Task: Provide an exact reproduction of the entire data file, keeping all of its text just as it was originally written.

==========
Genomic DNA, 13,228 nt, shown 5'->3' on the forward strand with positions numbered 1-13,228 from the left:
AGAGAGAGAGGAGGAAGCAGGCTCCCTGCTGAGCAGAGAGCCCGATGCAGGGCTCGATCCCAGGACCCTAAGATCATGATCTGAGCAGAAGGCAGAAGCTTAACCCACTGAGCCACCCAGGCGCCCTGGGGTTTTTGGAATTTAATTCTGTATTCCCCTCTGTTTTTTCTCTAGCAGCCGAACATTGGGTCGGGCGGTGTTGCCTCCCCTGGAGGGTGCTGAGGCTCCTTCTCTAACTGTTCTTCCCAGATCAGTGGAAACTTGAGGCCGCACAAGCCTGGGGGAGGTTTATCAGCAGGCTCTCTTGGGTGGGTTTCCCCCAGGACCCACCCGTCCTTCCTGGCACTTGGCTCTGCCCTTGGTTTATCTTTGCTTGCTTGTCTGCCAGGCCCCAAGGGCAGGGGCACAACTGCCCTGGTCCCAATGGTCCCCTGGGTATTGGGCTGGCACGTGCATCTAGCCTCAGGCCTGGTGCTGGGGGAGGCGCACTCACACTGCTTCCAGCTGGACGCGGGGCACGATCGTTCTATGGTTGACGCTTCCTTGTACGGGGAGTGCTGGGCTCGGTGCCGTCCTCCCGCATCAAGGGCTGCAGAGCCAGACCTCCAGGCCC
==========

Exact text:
Genomic DNA, 13,228 nt, shown 5'->3' on the forward strand with positions numbered 1-13,228 from the left:
AGAGAGAGAGGAGGAAGCAGGCTCCCTGCTGAGCAGAGAGCCCGATGCAGGGCTCGATCCCAGGACCCTAAGATCATGATCTGAGCAGAAGGCAGAAGCTTAACCCACTGAGCCACCCAGGCGCCCTGGGGTTTTTGGAATTTAATTCTGTATTCCCCTCTGTTTTTTCTCTAGCAGCCGAACATTGGGTCGGGCGGTGTTGCCTCCCCTGGAGGGTGCTGAGGCTCCTTCTCTAACTGTTCTTCCCAGATCAGTGGAAACTTGAGGCCGCACAAGCCTGGGGGAGGTTTATCAGCAGGCTCTCTTGGGTGGGTTTCCCCCAGGACCCACCCGTCCTTCCTGGCACTTGGCTCTGCCCTTGGTTTATCTTTGCTTGCTTGTCTGCCAGGCCCCAAGGGCAGGGGCACAACTGCCCTGGTCCCAATGGTCCCCTGGGTATTGGGCTGGCACGTGCATCTAGCCTCAGGCCTGGTGCTGGGGGAGGCGCACTCACACTGCTTCCAGCTGGACGCGGGGCACGATCGTTCTATGGTTGACGCTTCCTTGTACGGGGAGTGCTGGGCTCGGTGCCGTCCTCCCGCATCAAGGGCTGCAGAGCCAGACCTCCAGGCCC